Another correct statement. Keep going.

Ms. Marvel by G. Willow Wilson and her artistic team, was named Best Comic Book

More truth; can you keep it up? By the way, you don't need that comma. We'll talk later about how crappy most hero books are these days.

Neil Gaiman and J. H. Williams III’s The Sandman: Overture took Best Graphic Novel 

True, and a well constructed statement. Congratulations.

 the title of Best Science Fiction or Fantasy TV Series went to Game of Thrones; and The Martian was voted Best Science Fiction or Fantasy Movie.
 As Vox Day stated, if he'd been campaigning, Deadpool would've won movie. I'm proud you stayed honest here, though.

Finally, unlike the Hugos, the Dragon Awards recognize gaming. Bethesda Softworks’ Fallout franchise won big, with Fallout 4 winning in the PC/Console Game category and Fallout Shelter taking the Mobile Game prize.


In the tabletop gaming categories, Pandemic: Legacy was the choice for Board Game while the Call of Cthulhu Roleplaying Game got the prize in the (frankly rather cluttered) category of Best Science Fiction or Fantasy Miniatures/Collectible Card/Role Playing Game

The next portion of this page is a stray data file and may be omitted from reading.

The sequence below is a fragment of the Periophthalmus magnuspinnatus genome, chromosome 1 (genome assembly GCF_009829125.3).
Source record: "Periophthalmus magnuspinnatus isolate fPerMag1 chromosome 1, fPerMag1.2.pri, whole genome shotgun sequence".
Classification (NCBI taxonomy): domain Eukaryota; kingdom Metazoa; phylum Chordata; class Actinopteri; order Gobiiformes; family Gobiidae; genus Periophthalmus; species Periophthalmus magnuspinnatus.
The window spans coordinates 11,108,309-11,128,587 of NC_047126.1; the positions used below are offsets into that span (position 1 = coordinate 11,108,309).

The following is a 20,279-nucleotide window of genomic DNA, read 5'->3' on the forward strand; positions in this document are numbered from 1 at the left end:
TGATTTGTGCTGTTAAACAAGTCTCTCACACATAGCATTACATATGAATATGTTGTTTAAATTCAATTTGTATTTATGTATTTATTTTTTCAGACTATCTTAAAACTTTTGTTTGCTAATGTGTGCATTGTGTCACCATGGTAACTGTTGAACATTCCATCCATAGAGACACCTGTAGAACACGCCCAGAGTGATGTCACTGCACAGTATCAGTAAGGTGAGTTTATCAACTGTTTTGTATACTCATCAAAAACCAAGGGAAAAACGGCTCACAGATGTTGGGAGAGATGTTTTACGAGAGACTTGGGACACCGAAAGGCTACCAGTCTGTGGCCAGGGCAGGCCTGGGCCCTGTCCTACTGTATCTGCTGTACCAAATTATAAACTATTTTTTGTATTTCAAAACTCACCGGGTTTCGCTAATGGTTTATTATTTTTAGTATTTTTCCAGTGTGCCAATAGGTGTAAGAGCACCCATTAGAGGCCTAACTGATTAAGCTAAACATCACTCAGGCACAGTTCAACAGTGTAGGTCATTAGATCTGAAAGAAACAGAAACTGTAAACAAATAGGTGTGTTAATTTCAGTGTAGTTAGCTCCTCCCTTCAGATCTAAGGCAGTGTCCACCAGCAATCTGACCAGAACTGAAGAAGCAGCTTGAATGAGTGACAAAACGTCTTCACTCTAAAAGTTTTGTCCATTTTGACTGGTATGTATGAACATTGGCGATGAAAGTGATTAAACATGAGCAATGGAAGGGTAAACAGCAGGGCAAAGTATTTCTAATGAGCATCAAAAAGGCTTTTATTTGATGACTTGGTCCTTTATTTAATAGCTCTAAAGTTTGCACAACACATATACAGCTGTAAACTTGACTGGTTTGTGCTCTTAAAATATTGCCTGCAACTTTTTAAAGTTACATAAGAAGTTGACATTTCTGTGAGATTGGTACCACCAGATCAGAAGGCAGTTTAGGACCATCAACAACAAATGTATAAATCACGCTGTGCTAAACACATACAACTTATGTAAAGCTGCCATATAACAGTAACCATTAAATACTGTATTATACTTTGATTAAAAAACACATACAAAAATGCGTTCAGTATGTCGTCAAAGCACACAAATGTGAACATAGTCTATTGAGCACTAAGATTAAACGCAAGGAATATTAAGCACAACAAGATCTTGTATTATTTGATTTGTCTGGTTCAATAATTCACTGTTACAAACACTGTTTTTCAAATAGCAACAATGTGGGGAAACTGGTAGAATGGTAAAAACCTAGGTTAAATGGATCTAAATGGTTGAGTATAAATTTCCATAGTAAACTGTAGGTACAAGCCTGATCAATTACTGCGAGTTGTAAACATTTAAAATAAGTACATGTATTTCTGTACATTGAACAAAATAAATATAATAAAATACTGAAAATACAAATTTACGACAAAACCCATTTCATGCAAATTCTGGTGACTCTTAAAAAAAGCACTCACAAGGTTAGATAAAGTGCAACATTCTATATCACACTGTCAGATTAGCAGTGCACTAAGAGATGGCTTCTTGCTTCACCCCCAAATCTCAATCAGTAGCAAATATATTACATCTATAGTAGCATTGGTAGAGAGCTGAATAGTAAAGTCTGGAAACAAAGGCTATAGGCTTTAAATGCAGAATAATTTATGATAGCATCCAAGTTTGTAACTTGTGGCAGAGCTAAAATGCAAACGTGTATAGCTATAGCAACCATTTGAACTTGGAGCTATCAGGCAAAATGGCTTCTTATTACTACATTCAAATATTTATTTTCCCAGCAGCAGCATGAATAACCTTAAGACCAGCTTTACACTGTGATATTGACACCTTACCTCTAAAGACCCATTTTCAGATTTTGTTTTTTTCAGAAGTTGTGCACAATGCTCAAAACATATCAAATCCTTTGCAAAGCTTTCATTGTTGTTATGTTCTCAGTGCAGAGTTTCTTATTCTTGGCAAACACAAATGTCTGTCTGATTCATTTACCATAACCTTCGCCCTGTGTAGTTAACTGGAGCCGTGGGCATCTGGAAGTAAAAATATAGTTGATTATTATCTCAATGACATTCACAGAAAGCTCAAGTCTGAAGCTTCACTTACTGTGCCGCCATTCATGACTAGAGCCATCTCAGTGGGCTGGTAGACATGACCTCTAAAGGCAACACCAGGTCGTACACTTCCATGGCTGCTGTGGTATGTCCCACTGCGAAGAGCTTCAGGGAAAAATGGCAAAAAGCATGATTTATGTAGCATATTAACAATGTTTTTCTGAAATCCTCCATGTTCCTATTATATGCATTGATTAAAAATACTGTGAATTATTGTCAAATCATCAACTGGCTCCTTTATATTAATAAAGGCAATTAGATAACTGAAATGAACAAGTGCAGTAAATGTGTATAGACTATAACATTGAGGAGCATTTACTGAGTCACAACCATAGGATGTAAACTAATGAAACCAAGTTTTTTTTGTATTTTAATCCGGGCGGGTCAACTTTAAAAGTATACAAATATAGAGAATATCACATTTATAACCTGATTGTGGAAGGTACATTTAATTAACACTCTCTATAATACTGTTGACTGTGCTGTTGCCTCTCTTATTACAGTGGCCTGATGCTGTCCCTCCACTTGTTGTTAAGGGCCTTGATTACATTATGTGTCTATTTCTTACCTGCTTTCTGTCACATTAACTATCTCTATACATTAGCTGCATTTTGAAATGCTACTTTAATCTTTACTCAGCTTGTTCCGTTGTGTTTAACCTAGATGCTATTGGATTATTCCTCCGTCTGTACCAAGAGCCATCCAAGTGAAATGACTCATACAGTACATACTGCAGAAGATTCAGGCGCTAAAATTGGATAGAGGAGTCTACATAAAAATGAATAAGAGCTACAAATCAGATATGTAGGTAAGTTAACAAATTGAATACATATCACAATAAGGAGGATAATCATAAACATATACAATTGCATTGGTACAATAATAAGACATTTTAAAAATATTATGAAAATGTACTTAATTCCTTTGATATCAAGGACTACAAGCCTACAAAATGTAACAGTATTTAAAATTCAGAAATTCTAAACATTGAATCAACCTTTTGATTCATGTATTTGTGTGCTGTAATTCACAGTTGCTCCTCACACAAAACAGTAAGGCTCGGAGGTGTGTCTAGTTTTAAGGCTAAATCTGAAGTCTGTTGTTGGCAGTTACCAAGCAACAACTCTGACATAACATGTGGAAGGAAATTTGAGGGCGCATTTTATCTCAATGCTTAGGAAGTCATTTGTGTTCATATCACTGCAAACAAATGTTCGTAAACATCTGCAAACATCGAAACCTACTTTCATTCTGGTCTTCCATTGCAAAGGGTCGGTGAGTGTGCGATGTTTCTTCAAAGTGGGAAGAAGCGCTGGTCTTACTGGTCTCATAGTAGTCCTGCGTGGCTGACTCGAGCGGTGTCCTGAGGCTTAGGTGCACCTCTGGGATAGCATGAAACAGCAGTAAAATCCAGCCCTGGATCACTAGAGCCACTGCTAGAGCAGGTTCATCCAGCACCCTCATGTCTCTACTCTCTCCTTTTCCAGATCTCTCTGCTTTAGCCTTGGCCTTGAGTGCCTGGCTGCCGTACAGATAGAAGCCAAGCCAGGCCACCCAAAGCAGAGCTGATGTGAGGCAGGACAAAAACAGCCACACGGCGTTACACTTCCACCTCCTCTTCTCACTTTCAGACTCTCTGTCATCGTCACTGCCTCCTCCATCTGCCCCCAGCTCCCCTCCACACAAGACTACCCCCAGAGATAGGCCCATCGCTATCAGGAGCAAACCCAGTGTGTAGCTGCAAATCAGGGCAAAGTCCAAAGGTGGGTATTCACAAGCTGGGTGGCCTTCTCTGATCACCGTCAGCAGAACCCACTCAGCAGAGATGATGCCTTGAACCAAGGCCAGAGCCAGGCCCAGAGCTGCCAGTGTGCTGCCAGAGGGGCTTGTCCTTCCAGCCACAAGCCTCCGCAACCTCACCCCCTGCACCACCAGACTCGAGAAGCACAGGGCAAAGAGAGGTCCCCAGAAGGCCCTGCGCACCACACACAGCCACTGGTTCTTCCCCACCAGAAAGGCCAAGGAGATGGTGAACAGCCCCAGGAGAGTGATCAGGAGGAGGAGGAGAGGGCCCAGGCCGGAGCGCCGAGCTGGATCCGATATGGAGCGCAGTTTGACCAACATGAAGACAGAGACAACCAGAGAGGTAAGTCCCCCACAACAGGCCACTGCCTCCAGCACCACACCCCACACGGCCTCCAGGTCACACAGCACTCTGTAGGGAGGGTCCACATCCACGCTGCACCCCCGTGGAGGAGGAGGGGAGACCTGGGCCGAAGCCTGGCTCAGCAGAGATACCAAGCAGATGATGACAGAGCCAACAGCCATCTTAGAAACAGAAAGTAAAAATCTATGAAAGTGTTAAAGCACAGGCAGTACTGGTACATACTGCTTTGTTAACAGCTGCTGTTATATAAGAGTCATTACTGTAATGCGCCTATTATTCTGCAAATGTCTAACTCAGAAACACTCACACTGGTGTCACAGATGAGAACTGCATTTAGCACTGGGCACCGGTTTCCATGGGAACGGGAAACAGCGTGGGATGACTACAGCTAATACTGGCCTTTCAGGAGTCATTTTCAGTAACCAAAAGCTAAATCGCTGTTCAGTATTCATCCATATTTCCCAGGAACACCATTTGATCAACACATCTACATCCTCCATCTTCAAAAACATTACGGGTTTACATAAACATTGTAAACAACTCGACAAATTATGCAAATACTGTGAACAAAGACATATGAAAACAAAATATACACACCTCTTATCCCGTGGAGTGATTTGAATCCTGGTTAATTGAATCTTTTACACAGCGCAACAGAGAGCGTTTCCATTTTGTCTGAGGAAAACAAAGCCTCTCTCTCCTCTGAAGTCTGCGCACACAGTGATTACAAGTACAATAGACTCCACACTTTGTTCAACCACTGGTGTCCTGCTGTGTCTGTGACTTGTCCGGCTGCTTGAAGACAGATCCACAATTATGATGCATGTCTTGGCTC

Wait. Did you not only state facts, but an opinion I agree with? I'm stunned; I may never recover.  But, there might be reasons for it; minis games and CCGs tend to die fast without a tournament scene, and RPGs have to contend with the twin collosi of D&D and Pathfinder.

Will future iterations of the Dragon Awards remain dominated by the Sad Puppies circle, or will the awards will attract a broader voting base?

Ah, you're back to your bad assumptions, I see. Wait until we have nominating and voting data; then you can perhaps call it that. Keep in mind it's the first year.

If the latter, we are left with the question of whether the Dragons will continue to honor self-published and niche authors or begin to lean more towards juggernauts such as Stephen King, George R. R. Martin, and Neil Gaiman.

Yes, because Hugh Howley and Andy Weir were picked up by big publishers right away. Big publishing editors would've kept The Martian out of print, and thus, out of Hollywood. Your gatekeepers like crap and hate good stories.

When you play Social Justice, the world loses.

No comments:

Post a Comment